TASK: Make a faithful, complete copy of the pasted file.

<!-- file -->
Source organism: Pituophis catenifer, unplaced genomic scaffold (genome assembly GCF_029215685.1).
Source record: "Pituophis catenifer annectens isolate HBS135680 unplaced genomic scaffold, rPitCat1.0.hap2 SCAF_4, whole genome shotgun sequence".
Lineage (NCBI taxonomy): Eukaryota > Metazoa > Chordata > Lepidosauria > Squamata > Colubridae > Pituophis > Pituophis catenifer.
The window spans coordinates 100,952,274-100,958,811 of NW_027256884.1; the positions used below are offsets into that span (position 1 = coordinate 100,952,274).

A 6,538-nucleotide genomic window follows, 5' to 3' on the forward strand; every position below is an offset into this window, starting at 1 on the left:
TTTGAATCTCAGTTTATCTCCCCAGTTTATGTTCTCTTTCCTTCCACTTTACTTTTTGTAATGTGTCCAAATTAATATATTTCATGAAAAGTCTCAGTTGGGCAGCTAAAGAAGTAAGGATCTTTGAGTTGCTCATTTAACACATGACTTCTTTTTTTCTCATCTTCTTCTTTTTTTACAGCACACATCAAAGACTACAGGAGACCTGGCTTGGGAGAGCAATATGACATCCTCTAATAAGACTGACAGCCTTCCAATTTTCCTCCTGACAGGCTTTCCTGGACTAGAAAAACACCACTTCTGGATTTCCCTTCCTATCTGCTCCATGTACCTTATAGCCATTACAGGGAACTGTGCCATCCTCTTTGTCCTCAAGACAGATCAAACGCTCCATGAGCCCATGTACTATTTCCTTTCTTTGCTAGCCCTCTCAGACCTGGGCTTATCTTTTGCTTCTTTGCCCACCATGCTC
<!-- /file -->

Source organism: Pituophis catenifer, unplaced genomic scaffold (genome assembly GCF_029215685.1).
Source record: "Pituophis catenifer annectens isolate HBS135680 unplaced genomic scaffold, rPitCat1.0.hap2 SCAF_4, whole genome shotgun sequence".
Lineage (NCBI taxonomy): Eukaryota > Metazoa > Chordata > Lepidosauria > Squamata > Colubridae > Pituophis > Pituophis catenifer.
The window spans coordinates 100,952,274-100,958,811 of NW_027256884.1; the positions used below are offsets into that span (position 1 = coordinate 100,952,274).

A 6,538-nucleotide genomic window follows, 5' to 3' on the forward strand; every position below is an offset into this window, starting at 1 on the left:
TTTGAATCTCAGTTTATCTCCCCAGTTTATGTTCTCTTTCCTTCCACTTTACTTTTTGTAATGTGTCCAAATTAATATATTTCATGAAAAGTCTCAGTTGGGCAGCTAAAGAAGTAAGGATCTTTGAGTTGCTCATTTAACACATGACTTCTTTTTTTCTCATCTTCTTCTTTTTTTACAGCACACATCAAAGACTACAGGAGACCTGGCTTGGGAGAGCAATATGACATCCTCTAATAAGACTGACAGCCTTCCAATTTTCCTCCTGACAGGCTTTCCTGGACTAGAAAAACACCACTTCTGGATTTCCCTTCCTATCTGCTCCATGTACCTTATAGCCATTACAGGGAACTGTGCCATCCTCTTTGTCCTCAAGACAGATCAAACGCTCCATGAGCCCATGTACTATTTCCTTTCTTTGCTAGCCCTCTCAGACCTGGGCTTATCTTTTGCTTCTTTGCCCACCATGCTC